The Nation



Jasmine International

Fiercer competition in long-run HOLD

Jasmine International Plc (JAS)

- Low expense and debt provision boost 1Q14 profit

1Q14 net profit was reported at B852m, growing 12.5%qoq. B35m

extraordinary expense recognized in 4Q13 was not booked in 1Q14.

Excluding extraordinary items, normalized profit rose by only 7.7%qoq.

Overall revenue stayed qoq at B2.9bn. Revenue from hi-speed internet

business rose by 4.6%qoq as the number of subscribers increased from

4Q13 by 60,000, as more subscribers set up home-wifi at home for

smartphone. Revenue from other business slipped by 23%qoq, but negated

by the following positive factors: 1) Cost of service dropped by 5%qoq

(currently finding the cause; probably thanks to negotiation on overseas

internet connection cost reduction and good control on expense). 2) Debt

provision decreased from 4Q13 by B54m.

- Revise up net profit forecast to reflect lower debt provision

We project FY2014 normalized profit to grow further for the remainder of this

year. The number of internet subscribers is expected to increase; demand for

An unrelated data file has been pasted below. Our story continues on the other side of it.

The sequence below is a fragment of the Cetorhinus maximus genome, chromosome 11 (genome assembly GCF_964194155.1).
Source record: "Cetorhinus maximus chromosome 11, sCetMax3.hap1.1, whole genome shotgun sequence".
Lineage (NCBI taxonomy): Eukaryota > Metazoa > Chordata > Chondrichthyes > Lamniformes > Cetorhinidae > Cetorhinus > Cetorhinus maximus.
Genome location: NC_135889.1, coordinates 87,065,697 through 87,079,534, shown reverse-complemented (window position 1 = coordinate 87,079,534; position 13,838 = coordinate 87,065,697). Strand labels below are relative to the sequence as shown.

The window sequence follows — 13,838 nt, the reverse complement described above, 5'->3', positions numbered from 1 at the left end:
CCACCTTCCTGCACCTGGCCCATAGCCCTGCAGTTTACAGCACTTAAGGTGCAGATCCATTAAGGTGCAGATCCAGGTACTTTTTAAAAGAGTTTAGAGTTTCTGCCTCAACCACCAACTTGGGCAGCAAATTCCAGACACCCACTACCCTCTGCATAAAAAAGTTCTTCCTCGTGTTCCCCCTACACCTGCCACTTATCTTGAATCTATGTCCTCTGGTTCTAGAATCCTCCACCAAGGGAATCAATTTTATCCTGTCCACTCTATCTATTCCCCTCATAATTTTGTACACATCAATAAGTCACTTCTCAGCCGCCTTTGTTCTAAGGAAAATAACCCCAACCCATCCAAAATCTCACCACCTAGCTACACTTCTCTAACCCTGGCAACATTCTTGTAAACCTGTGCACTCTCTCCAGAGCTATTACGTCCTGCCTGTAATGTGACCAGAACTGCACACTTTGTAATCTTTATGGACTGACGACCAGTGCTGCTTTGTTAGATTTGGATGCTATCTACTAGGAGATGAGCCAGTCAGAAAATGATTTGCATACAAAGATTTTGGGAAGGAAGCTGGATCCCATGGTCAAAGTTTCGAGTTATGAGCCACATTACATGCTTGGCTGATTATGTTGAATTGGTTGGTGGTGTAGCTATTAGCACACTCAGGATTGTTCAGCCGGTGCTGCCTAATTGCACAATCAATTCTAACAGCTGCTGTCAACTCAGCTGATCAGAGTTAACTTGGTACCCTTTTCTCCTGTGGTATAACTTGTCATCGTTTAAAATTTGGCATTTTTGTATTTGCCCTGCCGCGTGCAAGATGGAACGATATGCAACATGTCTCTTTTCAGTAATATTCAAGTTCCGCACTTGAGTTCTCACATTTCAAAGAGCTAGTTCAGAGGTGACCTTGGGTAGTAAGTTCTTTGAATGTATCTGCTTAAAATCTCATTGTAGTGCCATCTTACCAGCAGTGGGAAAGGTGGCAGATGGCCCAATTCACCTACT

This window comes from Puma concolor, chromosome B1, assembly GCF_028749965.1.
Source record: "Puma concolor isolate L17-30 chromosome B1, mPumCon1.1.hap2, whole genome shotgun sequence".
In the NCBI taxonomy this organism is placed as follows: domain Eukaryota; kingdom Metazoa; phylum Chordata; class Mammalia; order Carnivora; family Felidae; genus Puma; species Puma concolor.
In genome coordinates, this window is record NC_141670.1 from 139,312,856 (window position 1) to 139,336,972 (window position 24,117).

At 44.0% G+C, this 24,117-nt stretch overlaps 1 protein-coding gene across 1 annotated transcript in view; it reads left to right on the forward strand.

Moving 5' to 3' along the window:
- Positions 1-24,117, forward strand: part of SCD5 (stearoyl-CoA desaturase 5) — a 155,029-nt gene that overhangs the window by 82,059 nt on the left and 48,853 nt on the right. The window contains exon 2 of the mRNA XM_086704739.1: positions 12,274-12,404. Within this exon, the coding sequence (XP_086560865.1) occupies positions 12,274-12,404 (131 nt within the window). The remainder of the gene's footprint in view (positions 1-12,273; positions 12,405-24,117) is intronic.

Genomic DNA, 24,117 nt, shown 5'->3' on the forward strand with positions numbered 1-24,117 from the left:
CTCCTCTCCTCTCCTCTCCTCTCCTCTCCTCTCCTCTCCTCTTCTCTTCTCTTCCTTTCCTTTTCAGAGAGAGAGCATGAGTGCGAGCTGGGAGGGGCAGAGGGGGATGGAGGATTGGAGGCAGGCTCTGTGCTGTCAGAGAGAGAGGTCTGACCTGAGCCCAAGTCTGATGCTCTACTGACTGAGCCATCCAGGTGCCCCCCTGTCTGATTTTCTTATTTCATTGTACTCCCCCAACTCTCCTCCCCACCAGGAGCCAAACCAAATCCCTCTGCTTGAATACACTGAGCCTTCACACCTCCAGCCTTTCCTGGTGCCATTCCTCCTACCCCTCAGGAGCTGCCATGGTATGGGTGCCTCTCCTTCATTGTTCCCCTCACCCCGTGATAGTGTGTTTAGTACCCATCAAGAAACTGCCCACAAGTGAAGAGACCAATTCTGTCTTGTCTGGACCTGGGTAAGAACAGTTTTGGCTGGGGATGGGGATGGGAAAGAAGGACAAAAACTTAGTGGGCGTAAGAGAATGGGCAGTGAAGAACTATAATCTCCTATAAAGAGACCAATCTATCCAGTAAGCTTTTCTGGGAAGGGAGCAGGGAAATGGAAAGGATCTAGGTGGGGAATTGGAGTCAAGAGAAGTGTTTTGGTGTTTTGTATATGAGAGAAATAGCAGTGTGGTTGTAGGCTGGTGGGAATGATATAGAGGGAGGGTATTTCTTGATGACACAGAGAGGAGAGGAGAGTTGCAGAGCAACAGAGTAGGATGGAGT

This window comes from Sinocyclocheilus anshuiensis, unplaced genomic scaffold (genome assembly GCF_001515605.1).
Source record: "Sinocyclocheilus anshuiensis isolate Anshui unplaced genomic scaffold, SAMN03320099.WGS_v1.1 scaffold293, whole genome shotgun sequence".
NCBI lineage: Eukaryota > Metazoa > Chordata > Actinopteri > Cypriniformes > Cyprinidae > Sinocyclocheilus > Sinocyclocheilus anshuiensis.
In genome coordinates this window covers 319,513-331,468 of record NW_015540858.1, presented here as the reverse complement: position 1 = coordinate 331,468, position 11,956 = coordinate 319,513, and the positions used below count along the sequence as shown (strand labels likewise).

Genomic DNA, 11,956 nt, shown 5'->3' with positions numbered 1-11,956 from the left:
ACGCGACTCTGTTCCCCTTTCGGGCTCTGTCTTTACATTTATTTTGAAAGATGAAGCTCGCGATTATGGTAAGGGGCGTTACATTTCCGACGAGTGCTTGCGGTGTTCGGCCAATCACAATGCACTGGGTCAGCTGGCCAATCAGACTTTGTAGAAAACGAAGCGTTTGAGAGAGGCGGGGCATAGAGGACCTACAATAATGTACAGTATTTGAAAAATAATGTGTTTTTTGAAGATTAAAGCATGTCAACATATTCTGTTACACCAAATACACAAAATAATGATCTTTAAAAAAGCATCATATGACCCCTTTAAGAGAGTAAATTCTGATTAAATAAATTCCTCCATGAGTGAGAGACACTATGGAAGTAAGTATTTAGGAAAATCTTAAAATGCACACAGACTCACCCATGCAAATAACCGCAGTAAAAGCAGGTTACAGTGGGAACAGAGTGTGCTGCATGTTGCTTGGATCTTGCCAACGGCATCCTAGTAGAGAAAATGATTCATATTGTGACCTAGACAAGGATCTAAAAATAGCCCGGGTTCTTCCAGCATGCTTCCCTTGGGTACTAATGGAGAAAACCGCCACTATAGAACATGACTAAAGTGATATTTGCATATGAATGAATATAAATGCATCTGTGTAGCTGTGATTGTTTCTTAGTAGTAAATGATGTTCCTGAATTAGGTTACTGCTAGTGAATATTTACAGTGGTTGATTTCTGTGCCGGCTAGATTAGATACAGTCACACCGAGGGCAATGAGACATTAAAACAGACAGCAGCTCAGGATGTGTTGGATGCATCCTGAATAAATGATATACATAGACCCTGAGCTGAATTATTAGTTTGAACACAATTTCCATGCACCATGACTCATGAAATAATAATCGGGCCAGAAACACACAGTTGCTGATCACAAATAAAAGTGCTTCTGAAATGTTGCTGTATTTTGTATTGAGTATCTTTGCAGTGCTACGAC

home-wifi has been rising as more people use smartphones. B3.3bn debt

provision might be cut. JAS previously made a haircut during its business

rehabilitation plan, then the court overturned the plan in 2003. Initially, JAS

intends to make a debt provision in case that the creditors make claims for

remaining debts. As the creditors have not shown up and negotiated for

remaining debts, we exclude the debt provision from new forecast. Under

this new forecast, JAS’s FY2014 net profit is projected to grow by 34.5% to


- Fiercer competition in long run due to new rivals

Conservatively, we maintain our FY2014 fair value at B9.20 (including the

risk from debt provision), implying 11% upside. New rivals (ADVANC and

CTH) have started their internet businesses, so the competition would be

fiercer in the long run. JAS would benefit from an infrastructure fund

(currently waiting for SEC’s approval) which might grant a large

extraordinary profit (good for short-term speculation). However, after the

fund is established, normalized profit might be pressed. JAS would have to

rent asset from the fund (B4.8bn/year in the first two years and B9.0bn/year

in the next nine years). Also, benefit from fund (investment on technology to

expand subscriber base) would not be strong enough to compensate for the

rental cost (network expansion takes time, and new rivals have been


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